IT departments at school districts have to make some tough choices. Most have limited budgets, yet must support online standardized tests, offer the latest mobile devices and provide the technical skills for students to compete in today’s economy.
Tack on the growing cybersecurity threat, and IT managers must become laser-focused on affordable technologies that can help them manage all these challenges.
Jeff Dietsche, systems and infrastructure manager for South Washington County Schools in Cottage Grove, Minn., says the district’s path to a software-defined network (SDN) stemmed from the need to secure the district’s growing use of mobile devices. Mobile device use jumped from about 1,000 in 2010 to more than 20,000 devices this year.
“There was really no way I could secure the network and keep up with the growth using the district’s existing infrastructure,” Dietsche says. “And buying a traditional intrusion detection/protection system would cost close to $2 million, so that was out of the question.”
Dietsche began talking with HP about its SDN offerings, and in the spring of 2014, pilot-tested three switches. For roughly under $200,000, the district deployed an HP SDN controller and installed HP’s Network Protector SDN software.
The percentage reduction in time that organizations can expect for provisioning network services with SDN
SOURCE: Gartner, “Beyond the Hype: SDN Delivers Real-World Benefits in Mainstream Enterprises” October 2014
The SDN Controller, which runs as a virtual machine on an HP c7000 blade system, serves as a base for applications that reside in software. Dietsche says the controller handles 24 million DNS requests a day, roughly 3 million of which are malware. Network Protector lets him set policies that block the malware, keeping the network safe in a way that wasn’t possible in the past.
Dietsche says the latest version of Network Protector supports the creation of customized quality-of-service profiles for voice and data. The profiles are automatically communicated to all switches through the SDN controller, enabling the district to handle Voice over IP traffic from an IP-based phone system, such as Microsoft Lync or others. And since installing SDN with Network Protector, all phishing and incidents of attacks have ceased, Dietsche says.
“The reality is that we could not have supported mobility and techniques like the flipped classroom without SDN,” Dietsche says.
The district also stands to save on operations and capital expenses. Dietsche has been able to roll out SDN without hiring more people, and because all the intelligence resides in the controller, he can replace servers and switches with low-cost commodity products.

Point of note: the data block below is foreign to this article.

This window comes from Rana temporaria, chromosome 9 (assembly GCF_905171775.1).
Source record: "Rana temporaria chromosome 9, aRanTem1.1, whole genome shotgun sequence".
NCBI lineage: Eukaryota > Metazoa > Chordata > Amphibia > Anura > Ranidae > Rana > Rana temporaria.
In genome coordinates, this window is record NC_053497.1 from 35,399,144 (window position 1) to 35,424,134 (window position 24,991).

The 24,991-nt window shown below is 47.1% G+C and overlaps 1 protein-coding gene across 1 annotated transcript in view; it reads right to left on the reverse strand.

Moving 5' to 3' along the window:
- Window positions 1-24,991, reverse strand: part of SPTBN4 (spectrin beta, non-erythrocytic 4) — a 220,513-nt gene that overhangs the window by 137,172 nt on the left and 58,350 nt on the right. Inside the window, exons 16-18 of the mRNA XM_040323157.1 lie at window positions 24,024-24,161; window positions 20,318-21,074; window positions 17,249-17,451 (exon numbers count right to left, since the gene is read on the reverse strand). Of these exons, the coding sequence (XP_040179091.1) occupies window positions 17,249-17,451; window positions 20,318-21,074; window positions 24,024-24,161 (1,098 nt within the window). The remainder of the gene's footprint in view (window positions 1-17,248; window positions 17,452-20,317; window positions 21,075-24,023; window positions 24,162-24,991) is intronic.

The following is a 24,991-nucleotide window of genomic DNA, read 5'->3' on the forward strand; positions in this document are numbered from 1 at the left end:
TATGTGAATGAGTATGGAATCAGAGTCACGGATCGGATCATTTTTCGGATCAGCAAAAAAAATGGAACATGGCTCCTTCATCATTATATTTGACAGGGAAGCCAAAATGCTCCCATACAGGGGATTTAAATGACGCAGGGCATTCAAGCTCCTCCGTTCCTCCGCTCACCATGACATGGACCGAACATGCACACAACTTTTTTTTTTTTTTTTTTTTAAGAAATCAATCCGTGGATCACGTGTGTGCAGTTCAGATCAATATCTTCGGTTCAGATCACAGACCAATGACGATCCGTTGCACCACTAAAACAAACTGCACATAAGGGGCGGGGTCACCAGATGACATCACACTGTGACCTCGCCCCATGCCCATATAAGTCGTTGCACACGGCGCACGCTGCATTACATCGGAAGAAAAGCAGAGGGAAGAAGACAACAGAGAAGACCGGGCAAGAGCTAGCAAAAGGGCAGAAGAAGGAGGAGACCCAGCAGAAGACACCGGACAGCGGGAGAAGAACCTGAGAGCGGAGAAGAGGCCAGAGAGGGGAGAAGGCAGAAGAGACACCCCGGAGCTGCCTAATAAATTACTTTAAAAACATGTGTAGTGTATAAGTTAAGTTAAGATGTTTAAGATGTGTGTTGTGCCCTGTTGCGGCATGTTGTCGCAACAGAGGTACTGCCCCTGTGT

Andrew Lerner, a research director for Gartner, says software-defined networks (SDNs) can help IT departments run more agile networks that are easier and less expensive to manage, but the technology’s real potential lies in its ability to set up the network as a center of innovation.
“There’s great potential for the networking market to innovate in a similar manner to smartphones, where IT departments set up a central SDN controller and run apps for functions such as authentication and security,” Lerner explains. “Whether that happens in the next three to five years is not clear right now, but the potential is there.”
A Focus on Students
Kenny Wilder, director of network infrastructure for Fulton County Schools in Atlanta, says much like South Washington County Schools, the district deployed SDN technology to improve security and network management, and create an environment to deliver digital learning. “Security is huge,” he says. “We don’t want to wind up on the news.”
The district deployed VMware’s NSX technology in June. Wilder says NSX delivers numerous benefits — for one, enabling him to provision network equipment much faster. Network switches can be deployed in software, dramatically reducing cabling.
Second, NSX lets Wilder perform on-demand testing. He can take a snapshot of a server and create an instant sandbox segment that lets him test a new application or quarantine and ultimately block malware.
Third, because NSX delivers greater visibility into the network, problems can be managed from a centralized console, eliminating the need to send a technician to physically inspect the wiring closet at one of the schools. This greatly reduces operations costs. The district also saves on capital expenses because it can purchase lower-cost hardware and save on licensing costs for new routers.
“We spent the better part of the past couple of months deploying NSX,” Wilder says. “We expect to be fully deployed some time in July.”